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No British horse racing until Wednesday amid flu outbreak

11 February 2019

Britain's horse racing industry was on tenterhooks on Friday following an outbreak of equine flu with next month's showpiece Cheltenham Festival the focus of attention. We will continue to risk assess over the course of the next few days.

Asked whether the meeting could potentially be salvaged and re-staged, Thick added: "I think it's too early to say at this time".

It continued: "It was in anticipation of this risk that the decision was taken by the BHA to restrict movement of horses on a precautionary basis at the yards of 120 other trainers who competed at these fixtures, and to suspend racing until Wednesday at the earliest".

Only two events have cancelled the Cheltenham Festival in the past; the 2001 foot-and-mouth crisis, and the second World War.

All race meetings have been cancelled until at least next Wednesday (13 February).

That includes swabs taken from three suspected cases at the yard of trainer Rebecca Menzies - although they will "remain under close surveillance", the BHA said.

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Under the rules of racing, Irish horses in training must be vaccinated for equine influenza, a disease which shows symptoms ranging from increased temperature, coughing, nasal discharge, being off feed, and more severe respiratory signs.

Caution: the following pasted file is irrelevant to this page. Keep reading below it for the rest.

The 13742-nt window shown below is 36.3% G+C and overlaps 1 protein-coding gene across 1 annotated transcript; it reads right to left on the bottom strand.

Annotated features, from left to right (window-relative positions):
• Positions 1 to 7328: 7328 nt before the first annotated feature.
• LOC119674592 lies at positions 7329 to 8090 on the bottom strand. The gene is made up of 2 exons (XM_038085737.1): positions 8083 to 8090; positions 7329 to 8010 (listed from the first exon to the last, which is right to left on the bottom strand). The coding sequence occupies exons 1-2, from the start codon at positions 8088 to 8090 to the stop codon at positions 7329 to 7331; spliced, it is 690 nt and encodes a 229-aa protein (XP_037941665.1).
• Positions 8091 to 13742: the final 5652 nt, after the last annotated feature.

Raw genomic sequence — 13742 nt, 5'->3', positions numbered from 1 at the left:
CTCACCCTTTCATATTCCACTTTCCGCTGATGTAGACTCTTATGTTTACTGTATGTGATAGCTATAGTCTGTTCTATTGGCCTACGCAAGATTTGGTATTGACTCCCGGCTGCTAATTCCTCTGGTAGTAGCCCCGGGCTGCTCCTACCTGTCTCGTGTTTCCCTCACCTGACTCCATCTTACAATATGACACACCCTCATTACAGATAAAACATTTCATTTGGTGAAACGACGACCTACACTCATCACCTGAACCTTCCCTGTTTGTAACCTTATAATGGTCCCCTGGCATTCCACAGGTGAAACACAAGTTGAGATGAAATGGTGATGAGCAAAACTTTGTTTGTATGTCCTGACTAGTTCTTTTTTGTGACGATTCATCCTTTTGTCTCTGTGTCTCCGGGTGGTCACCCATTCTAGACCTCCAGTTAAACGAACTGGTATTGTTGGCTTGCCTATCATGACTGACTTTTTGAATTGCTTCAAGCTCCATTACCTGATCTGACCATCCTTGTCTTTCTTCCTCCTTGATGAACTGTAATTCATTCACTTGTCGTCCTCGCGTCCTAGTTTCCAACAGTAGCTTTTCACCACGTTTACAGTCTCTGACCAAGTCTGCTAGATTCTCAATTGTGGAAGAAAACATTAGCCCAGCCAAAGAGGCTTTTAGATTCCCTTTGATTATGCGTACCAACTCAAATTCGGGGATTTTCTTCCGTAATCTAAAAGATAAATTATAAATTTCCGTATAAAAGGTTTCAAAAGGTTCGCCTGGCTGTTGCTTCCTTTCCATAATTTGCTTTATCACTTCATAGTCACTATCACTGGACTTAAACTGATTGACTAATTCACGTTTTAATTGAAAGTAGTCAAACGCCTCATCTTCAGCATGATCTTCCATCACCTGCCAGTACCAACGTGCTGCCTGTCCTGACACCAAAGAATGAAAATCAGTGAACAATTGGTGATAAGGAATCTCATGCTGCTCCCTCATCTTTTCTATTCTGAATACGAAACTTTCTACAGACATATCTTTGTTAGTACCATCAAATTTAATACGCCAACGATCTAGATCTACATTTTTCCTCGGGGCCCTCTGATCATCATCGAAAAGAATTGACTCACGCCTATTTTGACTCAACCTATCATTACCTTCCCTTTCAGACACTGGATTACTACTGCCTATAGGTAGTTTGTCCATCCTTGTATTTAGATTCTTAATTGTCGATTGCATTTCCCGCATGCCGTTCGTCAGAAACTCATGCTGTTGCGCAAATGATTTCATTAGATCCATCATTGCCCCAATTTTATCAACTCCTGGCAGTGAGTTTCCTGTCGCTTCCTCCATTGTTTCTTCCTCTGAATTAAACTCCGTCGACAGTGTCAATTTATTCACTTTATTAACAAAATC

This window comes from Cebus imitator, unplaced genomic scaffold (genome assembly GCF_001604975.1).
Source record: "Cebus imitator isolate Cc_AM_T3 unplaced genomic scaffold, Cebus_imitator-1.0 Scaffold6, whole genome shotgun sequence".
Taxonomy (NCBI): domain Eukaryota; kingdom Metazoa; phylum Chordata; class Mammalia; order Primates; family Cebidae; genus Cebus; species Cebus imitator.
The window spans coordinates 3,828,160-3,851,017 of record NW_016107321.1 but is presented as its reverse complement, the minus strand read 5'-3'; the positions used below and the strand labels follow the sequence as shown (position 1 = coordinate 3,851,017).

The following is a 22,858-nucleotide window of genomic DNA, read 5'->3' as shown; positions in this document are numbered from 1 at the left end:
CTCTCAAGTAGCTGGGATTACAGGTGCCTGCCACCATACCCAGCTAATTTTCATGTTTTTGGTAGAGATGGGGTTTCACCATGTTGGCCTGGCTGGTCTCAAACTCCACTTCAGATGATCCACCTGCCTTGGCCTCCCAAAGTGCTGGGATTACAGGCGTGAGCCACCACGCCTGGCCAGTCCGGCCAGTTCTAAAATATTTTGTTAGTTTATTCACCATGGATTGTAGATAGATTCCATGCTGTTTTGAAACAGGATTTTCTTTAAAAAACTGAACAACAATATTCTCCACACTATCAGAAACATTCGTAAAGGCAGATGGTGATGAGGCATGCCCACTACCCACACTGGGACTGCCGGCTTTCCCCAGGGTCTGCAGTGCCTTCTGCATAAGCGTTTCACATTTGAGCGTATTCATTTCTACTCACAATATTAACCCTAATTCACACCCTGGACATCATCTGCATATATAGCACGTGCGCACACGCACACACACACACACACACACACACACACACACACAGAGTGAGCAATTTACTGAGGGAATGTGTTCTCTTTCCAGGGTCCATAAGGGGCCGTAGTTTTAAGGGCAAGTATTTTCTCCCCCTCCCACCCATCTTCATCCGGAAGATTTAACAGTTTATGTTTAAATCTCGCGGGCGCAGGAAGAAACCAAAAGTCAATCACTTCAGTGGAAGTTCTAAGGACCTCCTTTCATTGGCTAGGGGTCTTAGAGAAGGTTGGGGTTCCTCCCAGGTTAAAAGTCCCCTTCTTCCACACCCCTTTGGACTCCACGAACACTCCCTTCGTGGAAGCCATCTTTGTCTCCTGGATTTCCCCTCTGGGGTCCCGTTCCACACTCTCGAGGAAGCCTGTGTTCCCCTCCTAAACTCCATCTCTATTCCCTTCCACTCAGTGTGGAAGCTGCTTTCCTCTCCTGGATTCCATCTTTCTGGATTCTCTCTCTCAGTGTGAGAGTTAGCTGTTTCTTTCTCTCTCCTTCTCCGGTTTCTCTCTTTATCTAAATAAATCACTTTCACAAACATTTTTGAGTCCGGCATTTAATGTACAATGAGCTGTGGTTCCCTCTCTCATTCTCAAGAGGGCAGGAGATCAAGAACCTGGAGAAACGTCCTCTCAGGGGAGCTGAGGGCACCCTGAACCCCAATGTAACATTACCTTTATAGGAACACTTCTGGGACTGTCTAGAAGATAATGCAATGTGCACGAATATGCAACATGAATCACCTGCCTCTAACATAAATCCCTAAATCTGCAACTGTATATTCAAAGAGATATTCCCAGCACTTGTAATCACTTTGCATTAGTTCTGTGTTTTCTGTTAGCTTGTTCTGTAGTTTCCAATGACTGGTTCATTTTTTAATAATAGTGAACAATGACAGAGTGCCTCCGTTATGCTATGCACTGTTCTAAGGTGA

"We look forward to racing resuming as soon as possible, and hope that will be well in advance of the Festival", a Cheltenham Racecourse statement read. With McCain-trained horses running in Britain this week that potentially exposed a significant number of horses from yards across Britain and in Ireland. BHA procedures state that a racecourse can not race for at least four days following a deep clean having taken place.

Bettingexpert.com has estimated the current cancellations will end up costing the horse racing industry up to £100 million.

The alarm was raised on Wednesday night when three vaccinated horses at McCain's base were found to have equine influenza. It is highly contagious. It is also hard to believe that sufficient tests can be carried out for the BHA to make the next call by Monday.

The nine-year-old is the only one of what is now a total of six horses in the yard to have tested positives for the disease which had raced in recent days.

'But hopefully it won't go on that long, hopefully they would have got hold of this pretty quick and get it sorted out as quickly as possible.

No British horse racing until Wednesday amid flu outbreak